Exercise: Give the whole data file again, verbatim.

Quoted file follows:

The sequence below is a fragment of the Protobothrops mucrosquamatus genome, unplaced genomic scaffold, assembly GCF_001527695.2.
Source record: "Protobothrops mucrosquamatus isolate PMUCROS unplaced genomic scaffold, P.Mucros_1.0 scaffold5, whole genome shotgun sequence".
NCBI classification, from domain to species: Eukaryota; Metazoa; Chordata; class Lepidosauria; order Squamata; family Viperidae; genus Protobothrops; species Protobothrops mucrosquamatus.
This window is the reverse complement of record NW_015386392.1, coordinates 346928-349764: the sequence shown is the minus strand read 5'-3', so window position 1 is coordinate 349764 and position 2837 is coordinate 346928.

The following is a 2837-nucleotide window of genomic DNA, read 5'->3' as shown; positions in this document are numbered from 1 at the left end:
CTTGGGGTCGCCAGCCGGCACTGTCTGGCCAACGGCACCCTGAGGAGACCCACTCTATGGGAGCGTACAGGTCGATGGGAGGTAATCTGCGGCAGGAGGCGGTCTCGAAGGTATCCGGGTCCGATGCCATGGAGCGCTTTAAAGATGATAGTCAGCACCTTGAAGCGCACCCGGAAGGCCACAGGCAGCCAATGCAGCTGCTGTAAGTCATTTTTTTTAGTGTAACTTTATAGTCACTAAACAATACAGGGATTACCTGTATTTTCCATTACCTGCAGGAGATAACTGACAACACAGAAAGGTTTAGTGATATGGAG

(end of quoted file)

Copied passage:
The sequence below is a fragment of the Protobothrops mucrosquamatus genome, unplaced genomic scaffold, assembly GCF_001527695.2.
Source record: "Protobothrops mucrosquamatus isolate PMUCROS unplaced genomic scaffold, P.Mucros_1.0 scaffold5, whole genome shotgun sequence".
NCBI classification, from domain to species: Eukaryota; Metazoa; Chordata; class Lepidosauria; order Squamata; family Viperidae; genus Protobothrops; species Protobothrops mucrosquamatus.
This window is the reverse complement of record NW_015386392.1, coordinates 346928-349764: the sequence shown is the minus strand read 5'-3', so window position 1 is coordinate 349764 and position 2837 is coordinate 346928.

The following is a 2837-nucleotide window of genomic DNA, read 5'->3' as shown; positions in this document are numbered from 1 at the left end:
CTTGGGGTCGCCAGCCGGCACTGTCTGGCCAACGGCACCCTGAGGAGACCCACTCTATGGGAGCGTACAGGTCGATGGGAGGTAATCTGCGGCAGGAGGCGGTCTCGAAGGTATCCGGGTCCGATGCCATGGAGCGCTTTAAAGATGATAGTCAGCACCTTGAAGCGCACCCGGAAGGCCACAGGCAGCCAATGCAGCTGCTGTAAGTCATTTTTTTTAGTGTAACTTTATAGTCACTAAACAATACAGGGATTACCTGTATTTTCCATTACCTGCAGGAGATAACTGACAACACAGAAAGGTTTAGTGATATGGAG